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Old 05-15-2011, 11:26 AM   #511
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Cathy, me too. Done them all, pretty much and also throw in an ED which was a spin off from vegetarian/vegan.

Groves fat recommendations worked for me intil post meno. Thats when the heartburn came back along w really slow digestion. They seem to be connected since fat slows digestion and hours after eating the acidity will start. Just seems to sit too long in my stomach.

I seem to be at a good level now, whatever that is....
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Old 05-15-2011, 11:42 AM   #512
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Jem, so glad you have found a good level. I have had heartburn for years. The last time I was free of it was when I initially went l/c (11+ yrs. ago). I expected it to disappear again when I came back to l/c but it didn't.

Just in the last couple of months, am I almost completely rid of it. I had been taking Zantac and tums to alleviate it but then read that I shouldn't do that but rather give my system time to readjust to my diet. And that appears to be what has happened! Yaaaaayyy! I hope it stays that way.
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Old 05-15-2011, 12:04 PM   #513
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Hi Jem & Clackley!

I totally understand the "falling off the LC wagon" phenomenon; I didn't mean that to sound judgmental in any way. But I really hope that I can find a WOE that not only works for weight loss, but will be sustainable long-term. I admire the people who can cut out dairy & all processed foods, but I don't think I can commit to that. Or, I haven't come to the conclusion that that's what I need to do. It works for so many people, though, that I have to keep it in consideration.

My weight gain started largely due to emotional trauma; my boyfriend died in Aug 2006 and I don't remember doing much besides crying & eating Cheetos for a few months! My grandmother got sick 2 weeks after he died, then passed away a week before Christmas; in between, a dear neighbor had emergency heart surgery, and 3 of my great-aunts died.

I have severe depression issues & bipolar disorder II, which were untreated at the time; I started on medication but by the time I found one which helped, it was January and I had gained at least 30 pounds. My medication is "not supposed" to cause weight gain, my doctors keep telling me!!! But I am 100lbs heavier than I was when Michael died.

I also had serious sleep issues. I don't think I slept for more than 2 hours at a time, but often only 20 minutes, for 5 months. "Diets" or sticking to a certain calorie restriction are much easier to follow when you're asleep for 6-8 hours a day!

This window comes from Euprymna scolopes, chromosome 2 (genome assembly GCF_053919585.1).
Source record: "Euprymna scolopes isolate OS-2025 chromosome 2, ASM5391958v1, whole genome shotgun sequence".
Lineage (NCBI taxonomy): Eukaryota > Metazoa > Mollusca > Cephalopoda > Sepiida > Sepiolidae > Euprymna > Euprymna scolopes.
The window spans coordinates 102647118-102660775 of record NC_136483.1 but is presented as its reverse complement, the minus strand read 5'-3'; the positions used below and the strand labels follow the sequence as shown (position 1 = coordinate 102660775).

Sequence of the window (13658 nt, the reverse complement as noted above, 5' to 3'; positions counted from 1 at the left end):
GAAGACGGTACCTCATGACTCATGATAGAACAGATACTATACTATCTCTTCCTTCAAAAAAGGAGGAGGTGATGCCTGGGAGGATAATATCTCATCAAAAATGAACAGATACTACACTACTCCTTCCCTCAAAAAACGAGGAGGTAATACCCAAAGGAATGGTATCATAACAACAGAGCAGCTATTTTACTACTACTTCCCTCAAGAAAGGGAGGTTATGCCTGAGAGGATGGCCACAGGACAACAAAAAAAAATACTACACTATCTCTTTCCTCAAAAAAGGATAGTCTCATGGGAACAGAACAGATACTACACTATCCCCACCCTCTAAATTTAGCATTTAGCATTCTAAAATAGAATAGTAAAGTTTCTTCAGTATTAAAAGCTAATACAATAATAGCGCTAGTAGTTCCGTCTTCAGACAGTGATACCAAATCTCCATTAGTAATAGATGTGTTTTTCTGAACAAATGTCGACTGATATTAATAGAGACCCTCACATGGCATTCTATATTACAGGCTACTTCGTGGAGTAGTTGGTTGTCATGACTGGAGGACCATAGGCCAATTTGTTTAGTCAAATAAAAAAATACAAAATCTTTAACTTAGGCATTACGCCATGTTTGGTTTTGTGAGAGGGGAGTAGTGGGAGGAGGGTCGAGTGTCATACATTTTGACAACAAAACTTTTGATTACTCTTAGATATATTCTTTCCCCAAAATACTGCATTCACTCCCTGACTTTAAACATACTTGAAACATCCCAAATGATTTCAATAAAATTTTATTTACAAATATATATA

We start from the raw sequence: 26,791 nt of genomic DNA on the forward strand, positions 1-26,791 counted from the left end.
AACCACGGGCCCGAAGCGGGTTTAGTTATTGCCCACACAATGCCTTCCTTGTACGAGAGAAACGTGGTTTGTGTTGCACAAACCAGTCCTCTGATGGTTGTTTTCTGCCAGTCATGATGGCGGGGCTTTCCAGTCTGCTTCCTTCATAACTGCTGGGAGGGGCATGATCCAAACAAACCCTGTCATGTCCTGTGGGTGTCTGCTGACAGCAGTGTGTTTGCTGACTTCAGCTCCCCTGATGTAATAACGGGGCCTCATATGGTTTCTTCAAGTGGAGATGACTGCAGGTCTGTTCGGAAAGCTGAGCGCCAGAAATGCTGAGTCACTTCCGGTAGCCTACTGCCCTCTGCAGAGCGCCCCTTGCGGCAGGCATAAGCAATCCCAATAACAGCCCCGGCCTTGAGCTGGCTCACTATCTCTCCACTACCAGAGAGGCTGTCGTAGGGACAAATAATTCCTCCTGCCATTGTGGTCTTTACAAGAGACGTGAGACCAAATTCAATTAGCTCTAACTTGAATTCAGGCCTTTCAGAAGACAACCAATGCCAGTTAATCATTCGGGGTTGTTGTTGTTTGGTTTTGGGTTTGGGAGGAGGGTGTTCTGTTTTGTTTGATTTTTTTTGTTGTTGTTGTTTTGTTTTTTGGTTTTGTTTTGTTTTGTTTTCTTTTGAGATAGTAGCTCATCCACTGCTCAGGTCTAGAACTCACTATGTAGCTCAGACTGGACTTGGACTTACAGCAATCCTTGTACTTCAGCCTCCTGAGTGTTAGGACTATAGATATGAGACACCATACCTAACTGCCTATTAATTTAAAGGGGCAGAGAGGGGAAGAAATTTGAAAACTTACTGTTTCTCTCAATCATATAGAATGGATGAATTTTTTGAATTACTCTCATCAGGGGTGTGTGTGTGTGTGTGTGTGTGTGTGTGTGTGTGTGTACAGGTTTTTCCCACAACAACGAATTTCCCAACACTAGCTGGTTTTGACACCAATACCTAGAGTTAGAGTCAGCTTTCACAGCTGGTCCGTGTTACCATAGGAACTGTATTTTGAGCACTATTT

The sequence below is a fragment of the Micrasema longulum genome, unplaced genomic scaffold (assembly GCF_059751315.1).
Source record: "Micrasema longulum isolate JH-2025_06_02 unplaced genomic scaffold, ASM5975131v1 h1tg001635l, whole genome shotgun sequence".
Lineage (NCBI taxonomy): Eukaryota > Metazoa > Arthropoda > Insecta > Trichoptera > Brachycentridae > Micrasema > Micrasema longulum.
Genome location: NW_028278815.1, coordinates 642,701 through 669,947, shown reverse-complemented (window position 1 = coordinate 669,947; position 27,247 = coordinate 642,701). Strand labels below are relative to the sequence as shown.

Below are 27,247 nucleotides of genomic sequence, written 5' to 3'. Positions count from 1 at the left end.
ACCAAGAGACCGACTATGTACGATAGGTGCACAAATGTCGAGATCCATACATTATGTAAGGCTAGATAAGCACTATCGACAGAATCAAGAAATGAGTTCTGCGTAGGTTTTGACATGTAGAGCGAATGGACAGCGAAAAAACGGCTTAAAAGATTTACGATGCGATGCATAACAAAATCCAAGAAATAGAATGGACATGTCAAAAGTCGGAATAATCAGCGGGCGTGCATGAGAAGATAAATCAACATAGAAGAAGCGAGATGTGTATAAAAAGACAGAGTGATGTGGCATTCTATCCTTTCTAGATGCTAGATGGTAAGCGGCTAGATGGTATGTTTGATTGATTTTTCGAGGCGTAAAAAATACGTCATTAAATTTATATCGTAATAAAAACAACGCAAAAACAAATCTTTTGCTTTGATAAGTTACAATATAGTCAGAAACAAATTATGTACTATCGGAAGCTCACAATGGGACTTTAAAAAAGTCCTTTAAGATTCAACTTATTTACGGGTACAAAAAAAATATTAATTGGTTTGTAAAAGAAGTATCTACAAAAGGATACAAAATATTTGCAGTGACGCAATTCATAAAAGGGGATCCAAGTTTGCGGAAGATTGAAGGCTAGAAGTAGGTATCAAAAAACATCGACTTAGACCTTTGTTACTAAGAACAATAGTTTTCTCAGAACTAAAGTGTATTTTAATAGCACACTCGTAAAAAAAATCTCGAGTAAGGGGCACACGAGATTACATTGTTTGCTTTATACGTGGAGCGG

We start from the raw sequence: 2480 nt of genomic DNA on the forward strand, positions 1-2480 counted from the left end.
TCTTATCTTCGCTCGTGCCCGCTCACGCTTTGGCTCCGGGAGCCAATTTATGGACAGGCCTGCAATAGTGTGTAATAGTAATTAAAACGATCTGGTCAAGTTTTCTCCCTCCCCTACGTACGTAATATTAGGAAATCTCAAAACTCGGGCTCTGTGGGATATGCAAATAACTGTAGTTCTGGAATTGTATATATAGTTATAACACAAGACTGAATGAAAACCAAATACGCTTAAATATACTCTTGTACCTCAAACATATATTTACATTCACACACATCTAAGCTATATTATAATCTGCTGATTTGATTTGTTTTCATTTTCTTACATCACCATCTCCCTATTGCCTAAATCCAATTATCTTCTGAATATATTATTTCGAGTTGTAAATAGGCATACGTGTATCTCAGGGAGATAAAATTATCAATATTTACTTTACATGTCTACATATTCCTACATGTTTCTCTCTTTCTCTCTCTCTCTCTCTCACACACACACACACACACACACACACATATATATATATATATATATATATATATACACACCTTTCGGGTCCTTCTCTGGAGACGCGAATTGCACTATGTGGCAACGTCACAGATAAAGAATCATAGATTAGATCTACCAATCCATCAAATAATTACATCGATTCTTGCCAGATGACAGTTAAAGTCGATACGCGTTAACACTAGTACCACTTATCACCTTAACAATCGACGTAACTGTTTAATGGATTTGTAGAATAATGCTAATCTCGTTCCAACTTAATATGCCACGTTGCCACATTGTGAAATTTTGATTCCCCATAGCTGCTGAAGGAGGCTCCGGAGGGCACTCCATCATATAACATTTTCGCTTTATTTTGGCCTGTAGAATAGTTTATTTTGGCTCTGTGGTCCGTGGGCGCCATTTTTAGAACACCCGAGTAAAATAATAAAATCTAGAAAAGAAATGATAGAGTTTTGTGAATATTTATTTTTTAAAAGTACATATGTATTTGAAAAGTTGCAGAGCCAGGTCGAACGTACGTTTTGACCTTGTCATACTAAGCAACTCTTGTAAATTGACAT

Clackley, I hope you have the heartburn issue under control. I didn't suffer from that, but from acid reflux. What helped me was bentonite clay. I've recommended this to several people, and it's worked for them too. I told a midwife friend about it, because pregnant women often have heartburn & acid reflux, and she's told me that it has helped a lot of her clients when nothing else did. I'll share more info if anyone is interested.
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Old 05-15-2011, 08:00 PM   #514
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Wow, jenny. That was a rough time. I'm so sorry.
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Old 05-15-2011, 08:31 PM   #515
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U]PirateJenny[/U] - so sorry you went through such hard times, and took such a toll on you

Jem51 - Kwasniewski's recommendation for weight loss is to reduce fat. I also see upon reviewing this book again that I missed the preface, which explains the ratios represents grams.

Back to weight loss - as usual, he is vague. P.18:

It must be emphasized that the proportion 1 (protein) to 2.5 - 3.5 (fat) to 0.5 (carb) is not an iron rule. Assuming the proteins and fats are animal-source, such a ratio guarantees a body's proper functioning during the initial stages of optimal dieting. Once a body gets used to its new diet, which happens after 2-3 weeks for healthy young people and after 6 weeks or more for older people, its demand for protein and energy falls. Then the propoertion between protein and carbohydrates, given as 1 to 0.5, changes to 1:1 or even more where the biological value of the protein is high.
(anyone reading along now, stay tuned, I post then type more so I don't lose the work if I flub it up).

I suppose this is where the 50 grams of protein to 50 carb ratio comes from - eventually, they line up at 1 to 1.
There may be certain variances from this principal depending on the dieter, his environmental conditions and the sicknesses he suffers from. So, for example, overweight people - if they are already losing weight on the diet - can and should in the first months reduce the amount of fats to 1 - 2 grams per gram of protein, as they are also intensively burning off their own fats...
Kwasniewski's diet is a low carb diet, with a reduction in protein based on utilizing high-quality protein. I really don't think he is counting the protein in the potatoes from reading his text - and the 50 carbs of potatoes is what allows for a reduction in the protein as well as the reduced need for the body to make ketones (if one is coming from a VLC diet, as I was). Although he says his diet is not ketogenic, it does induce ketosis around 4 to 5:00 p.m. daily for me when I follow the 50 gram protein (mostly eggs) and 50 grams of carbs (potatoes) recommendations. I really don't see why people would not lose weight on this regimen.